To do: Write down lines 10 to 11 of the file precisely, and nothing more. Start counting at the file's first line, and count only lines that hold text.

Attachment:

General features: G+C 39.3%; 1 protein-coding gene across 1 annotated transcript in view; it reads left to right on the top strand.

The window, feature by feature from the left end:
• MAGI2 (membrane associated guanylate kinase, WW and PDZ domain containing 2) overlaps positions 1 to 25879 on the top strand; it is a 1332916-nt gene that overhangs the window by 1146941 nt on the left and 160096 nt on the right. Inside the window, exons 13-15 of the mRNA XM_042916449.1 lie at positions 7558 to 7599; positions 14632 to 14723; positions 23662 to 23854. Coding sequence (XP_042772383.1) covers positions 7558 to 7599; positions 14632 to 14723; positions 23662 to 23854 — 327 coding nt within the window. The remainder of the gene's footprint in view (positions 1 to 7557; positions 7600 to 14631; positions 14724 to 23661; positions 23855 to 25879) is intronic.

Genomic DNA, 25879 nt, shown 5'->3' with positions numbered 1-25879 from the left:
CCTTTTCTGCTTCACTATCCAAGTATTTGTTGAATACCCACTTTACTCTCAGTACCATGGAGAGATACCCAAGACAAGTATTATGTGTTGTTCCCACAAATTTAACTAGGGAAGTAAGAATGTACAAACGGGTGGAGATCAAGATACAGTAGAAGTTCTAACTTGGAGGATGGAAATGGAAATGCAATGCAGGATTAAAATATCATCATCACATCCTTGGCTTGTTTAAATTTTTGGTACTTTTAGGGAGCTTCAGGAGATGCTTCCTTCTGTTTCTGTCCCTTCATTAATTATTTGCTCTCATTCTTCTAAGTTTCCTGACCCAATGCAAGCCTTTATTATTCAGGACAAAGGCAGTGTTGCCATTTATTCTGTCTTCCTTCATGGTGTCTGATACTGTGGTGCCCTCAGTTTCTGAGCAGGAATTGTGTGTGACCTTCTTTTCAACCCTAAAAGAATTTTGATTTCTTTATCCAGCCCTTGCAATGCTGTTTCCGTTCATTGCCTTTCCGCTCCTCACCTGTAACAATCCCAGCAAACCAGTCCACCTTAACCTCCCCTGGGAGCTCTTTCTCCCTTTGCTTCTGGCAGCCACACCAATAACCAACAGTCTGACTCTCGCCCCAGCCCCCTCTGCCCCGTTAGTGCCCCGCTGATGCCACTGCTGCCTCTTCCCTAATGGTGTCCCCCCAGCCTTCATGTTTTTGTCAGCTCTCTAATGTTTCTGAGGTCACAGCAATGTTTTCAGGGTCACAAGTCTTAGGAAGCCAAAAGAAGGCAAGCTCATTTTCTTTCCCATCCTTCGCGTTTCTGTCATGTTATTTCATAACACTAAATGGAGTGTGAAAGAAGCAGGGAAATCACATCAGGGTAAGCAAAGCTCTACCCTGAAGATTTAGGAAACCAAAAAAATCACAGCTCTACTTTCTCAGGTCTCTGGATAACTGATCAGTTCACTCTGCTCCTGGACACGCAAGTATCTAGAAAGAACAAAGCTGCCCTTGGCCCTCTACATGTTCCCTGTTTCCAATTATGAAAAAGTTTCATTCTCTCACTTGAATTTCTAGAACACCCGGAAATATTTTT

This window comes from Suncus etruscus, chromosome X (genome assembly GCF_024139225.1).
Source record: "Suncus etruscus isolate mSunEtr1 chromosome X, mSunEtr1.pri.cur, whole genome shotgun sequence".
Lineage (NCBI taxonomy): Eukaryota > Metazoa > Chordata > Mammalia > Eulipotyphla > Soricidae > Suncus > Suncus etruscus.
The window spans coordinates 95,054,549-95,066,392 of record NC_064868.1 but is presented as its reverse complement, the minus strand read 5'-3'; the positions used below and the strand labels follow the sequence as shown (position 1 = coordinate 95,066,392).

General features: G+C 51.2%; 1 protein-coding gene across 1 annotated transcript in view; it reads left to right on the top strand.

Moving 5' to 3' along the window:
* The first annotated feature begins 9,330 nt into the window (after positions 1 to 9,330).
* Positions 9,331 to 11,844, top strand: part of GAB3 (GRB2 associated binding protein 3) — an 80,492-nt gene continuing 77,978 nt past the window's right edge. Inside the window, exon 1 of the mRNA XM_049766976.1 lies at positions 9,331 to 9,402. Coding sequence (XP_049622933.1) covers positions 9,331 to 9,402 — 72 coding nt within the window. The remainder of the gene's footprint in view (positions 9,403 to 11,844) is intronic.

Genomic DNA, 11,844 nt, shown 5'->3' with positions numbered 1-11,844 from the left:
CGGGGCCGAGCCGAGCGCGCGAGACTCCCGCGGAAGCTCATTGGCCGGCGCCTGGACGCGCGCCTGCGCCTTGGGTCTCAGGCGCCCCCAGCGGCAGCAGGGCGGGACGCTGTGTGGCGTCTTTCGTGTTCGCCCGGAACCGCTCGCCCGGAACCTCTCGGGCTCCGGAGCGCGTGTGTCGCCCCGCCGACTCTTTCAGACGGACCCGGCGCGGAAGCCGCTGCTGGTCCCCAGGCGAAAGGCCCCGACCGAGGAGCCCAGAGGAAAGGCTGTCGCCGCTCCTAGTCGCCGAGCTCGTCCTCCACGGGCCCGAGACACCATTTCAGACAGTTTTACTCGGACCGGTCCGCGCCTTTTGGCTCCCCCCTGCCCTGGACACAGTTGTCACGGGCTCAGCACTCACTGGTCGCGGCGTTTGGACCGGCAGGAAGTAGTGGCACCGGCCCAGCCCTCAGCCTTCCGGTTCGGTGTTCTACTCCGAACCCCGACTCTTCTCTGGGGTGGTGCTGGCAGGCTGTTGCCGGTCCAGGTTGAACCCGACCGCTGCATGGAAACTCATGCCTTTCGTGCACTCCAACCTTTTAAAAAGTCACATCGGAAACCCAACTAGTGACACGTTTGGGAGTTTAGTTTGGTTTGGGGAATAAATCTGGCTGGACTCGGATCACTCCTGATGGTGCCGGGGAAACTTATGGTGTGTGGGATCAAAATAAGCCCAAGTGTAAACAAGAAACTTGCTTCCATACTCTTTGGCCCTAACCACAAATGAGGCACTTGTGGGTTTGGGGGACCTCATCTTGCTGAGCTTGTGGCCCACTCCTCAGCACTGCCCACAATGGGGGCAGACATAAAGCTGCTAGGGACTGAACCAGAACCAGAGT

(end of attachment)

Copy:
General features: G+C 51.2%; 1 protein-coding gene across 1 annotated transcript in view; it reads left to right on the top strand.

Moving 5' to 3' along the window: